Lilian Katz, Sylvia Chard, and Judy Harris-Helm, three experts in the field of early childhood education who have written and trained extensively on project-based learning for young children, define projects as in-depth investigations of worth-while topics and describe and identify the development of intellectual dispositions as the goal of project work. This emphasis on intellectual development seemed to the coaching community of practice to connect well with the focus on higher-order thinking and language development from the CLASS Instructional Support Domain. The coaches and their community partners believed that project work would provoke children and teachers to think, talk, and learn together.
Chard (1998) describes three phases of the Project Approach.
The Mid-America Head Start coaches and their community partners believed that work in each of these phases of the Project Approach would provoke children and teachers to think, talk, and learn together.
By pairing the CLASS data and the Project Approach, teachers and coaches learned new ways of being with children and the coaches observed a beneficial coherence among experiences had been created. Everyone was immersed in the same process of learning. Children, supported by teachers, investigated real-world topics. Teachers, supported by coaches, researched engaging learning experiences and interactions with children. Coaches, supported by community partners, continued to inquire into effective strategies for teacher development. At all levels, communities of learners and practitioners were thinking, figuring it out together.
Throughout the project, there were many examples of meaningful interactions and experiences when teachers were coached to facilitate project work. Children investigated real-world topics such as birds in their neighborhood, tools used by workers, shoes and shoe stores, the people in their buildings, musical instruments, elevators, and doors.
The sense of accomplishment felt by children, families, and educators was reinforced by the observational research results. There were significant pre/post gains on both CLASS scores and Project Approach Fidelity (PAF) ratings. Teachers improved interactions and learning opportunities with children on both measures. There was a strong positive relationship between CLASS scores and PAF ratings. Higher PAF ratings were found to predict higher CLASS scores.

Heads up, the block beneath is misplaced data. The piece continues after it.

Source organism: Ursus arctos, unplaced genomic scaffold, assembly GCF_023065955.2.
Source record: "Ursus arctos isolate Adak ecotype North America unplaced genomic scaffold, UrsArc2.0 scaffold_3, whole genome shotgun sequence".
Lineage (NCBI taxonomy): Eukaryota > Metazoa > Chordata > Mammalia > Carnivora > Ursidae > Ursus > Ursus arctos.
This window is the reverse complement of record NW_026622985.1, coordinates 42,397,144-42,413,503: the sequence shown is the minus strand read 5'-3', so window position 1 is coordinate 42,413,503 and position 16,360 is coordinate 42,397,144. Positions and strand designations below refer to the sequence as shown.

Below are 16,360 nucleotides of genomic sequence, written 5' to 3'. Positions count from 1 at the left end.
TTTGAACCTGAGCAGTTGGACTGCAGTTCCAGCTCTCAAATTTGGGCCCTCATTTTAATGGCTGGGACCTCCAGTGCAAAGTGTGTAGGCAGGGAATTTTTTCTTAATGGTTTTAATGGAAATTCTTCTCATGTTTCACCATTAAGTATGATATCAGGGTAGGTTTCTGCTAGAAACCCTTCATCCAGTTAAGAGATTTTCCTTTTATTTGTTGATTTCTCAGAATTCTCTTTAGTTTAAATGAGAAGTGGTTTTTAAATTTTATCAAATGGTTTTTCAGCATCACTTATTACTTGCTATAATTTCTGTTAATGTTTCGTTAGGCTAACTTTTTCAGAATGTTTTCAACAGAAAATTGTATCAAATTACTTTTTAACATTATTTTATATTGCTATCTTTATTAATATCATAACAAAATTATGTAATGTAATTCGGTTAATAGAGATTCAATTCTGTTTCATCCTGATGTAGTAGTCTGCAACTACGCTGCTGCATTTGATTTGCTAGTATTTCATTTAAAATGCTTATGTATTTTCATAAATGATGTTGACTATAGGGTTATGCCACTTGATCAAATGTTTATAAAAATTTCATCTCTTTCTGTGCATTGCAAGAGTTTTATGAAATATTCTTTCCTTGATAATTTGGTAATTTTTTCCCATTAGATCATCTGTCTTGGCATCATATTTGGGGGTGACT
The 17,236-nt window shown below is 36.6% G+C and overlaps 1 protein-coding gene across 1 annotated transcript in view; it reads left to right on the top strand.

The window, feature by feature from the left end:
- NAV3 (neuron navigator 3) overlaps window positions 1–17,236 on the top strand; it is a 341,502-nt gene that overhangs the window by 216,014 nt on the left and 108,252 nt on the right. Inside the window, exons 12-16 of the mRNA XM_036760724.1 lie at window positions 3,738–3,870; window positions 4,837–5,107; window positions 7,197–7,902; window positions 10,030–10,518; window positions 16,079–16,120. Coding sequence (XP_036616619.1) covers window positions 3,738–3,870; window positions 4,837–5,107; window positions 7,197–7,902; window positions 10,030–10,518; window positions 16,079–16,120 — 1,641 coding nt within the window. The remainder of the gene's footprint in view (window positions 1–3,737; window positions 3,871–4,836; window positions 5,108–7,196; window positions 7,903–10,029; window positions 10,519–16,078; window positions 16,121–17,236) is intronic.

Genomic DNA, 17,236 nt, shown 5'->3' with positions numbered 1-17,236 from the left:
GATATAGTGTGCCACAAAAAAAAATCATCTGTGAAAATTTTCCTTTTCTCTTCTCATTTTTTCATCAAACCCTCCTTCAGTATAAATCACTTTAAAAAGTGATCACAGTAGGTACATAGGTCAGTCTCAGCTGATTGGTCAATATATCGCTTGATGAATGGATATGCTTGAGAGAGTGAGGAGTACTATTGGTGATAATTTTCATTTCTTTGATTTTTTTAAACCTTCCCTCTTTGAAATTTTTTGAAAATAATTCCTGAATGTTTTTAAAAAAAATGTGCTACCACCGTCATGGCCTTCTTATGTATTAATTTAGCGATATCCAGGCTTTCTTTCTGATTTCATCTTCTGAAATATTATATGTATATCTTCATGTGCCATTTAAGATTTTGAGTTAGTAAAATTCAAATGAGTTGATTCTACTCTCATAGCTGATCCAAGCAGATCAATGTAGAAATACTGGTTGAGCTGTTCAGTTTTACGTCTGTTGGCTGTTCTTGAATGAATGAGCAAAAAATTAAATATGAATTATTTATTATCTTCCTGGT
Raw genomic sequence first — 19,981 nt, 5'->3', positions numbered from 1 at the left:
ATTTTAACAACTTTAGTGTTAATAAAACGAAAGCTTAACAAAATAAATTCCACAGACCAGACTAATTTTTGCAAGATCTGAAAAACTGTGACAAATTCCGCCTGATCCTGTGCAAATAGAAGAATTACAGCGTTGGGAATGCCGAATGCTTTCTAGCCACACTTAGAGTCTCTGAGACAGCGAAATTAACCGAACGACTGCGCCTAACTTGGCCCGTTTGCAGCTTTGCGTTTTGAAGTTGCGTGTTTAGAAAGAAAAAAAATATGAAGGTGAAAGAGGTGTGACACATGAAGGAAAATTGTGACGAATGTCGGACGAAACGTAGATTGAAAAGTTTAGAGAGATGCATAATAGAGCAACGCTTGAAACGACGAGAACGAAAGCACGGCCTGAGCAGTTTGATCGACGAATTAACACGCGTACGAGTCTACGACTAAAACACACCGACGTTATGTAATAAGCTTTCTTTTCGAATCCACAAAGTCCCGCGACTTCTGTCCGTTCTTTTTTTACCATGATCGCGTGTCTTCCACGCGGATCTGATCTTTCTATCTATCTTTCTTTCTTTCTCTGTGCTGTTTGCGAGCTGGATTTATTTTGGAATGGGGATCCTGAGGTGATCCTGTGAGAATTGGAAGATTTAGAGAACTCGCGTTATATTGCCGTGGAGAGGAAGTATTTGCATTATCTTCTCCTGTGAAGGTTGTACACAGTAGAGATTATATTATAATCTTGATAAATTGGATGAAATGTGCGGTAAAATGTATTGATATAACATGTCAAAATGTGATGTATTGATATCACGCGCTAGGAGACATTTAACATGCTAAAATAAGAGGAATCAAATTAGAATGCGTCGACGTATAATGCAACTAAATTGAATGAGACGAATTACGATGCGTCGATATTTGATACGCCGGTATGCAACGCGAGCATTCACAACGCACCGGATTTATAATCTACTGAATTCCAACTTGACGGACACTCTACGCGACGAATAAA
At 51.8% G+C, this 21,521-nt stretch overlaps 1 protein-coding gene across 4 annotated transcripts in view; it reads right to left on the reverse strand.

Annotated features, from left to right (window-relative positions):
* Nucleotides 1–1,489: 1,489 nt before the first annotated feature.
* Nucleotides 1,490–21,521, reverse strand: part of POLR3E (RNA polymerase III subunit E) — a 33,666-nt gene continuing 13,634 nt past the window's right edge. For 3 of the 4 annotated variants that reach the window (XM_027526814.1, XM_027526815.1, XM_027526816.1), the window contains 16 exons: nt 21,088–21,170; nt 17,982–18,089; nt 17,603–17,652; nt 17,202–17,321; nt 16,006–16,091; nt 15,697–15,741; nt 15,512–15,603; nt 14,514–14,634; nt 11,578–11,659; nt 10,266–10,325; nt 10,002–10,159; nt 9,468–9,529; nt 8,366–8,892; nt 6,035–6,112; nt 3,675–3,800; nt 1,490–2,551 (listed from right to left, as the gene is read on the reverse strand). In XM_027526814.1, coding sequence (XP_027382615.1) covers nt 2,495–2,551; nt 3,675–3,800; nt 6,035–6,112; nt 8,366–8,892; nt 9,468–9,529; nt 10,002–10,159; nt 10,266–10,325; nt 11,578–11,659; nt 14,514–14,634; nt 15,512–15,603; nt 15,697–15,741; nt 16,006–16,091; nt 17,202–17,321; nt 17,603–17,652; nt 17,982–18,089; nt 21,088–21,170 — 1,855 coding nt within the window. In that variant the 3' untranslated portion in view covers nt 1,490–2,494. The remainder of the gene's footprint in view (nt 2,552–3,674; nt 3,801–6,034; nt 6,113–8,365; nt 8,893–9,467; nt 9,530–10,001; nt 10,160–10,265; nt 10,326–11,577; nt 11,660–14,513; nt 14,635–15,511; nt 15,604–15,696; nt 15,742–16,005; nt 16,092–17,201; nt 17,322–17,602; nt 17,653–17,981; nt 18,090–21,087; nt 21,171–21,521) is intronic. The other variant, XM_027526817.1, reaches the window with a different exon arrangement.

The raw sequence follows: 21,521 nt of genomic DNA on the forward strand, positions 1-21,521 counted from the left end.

To read further about the 5-year research project on coaching with CLASS Instructional Support and the Project Approach, follow this link to an article in Early Childhood Research & Practice. http://ecrp.uiuc.edu/v16n1/vartuli.html
Links to websites and on-line journals related to the Project Approach follow:
The blog was authored by the Coaching Community of Practice from Mid-America Head Start. Education support staff from The Y of Greater Kansas City, Kansas City Public Schools, The Family Conservancy, Independence School District, Operation Breakthrough, St. Mark’s United Inner City Services, and Plaza de Niños have been involved in coaching with CLASS Instructional Support Domain and the Project Approach with support from Drs. Catherine Wilson and Sue Vartuli for the past seven years.
"I’ve just begun my journey into the world of coaching. I am eager and excited about this opportunity to help pave the way for more effective teaching. I’ve recently been given my list of classrooms that I will be working with and I’m anxious to get started. I get ready to meet my first teacher, Ms. Linda, and I just know that she will be excited to meet me and we will form an instant bond and work together for the benefit of the children in that classroom.
It’s been a great year. You have just conducted some professional development trainings for the group of teachers you are coaching. You got the opportunity to visit their classrooms and see them in action, do formal and informal CLASS observations, and had countless coaching conversations. You see that it’s all beginning to click. You have the teachers’ buy-in, and the motivation is high.
I lived in rural Japan for three years. While there, I became very accustomed to ordering the same types of entrees at restaurants due to my limited ability to read menus and my unwillingness to eat foods outside my comfort zone. So imagine how overwhelmed I felt when I returned to the States and had to decide on one entree amid pages and pages and pages of delicious options. It took a few weeks to learn how to navigate my way through these endless options without wanting to close my eyes and blindly point while ordering my meals.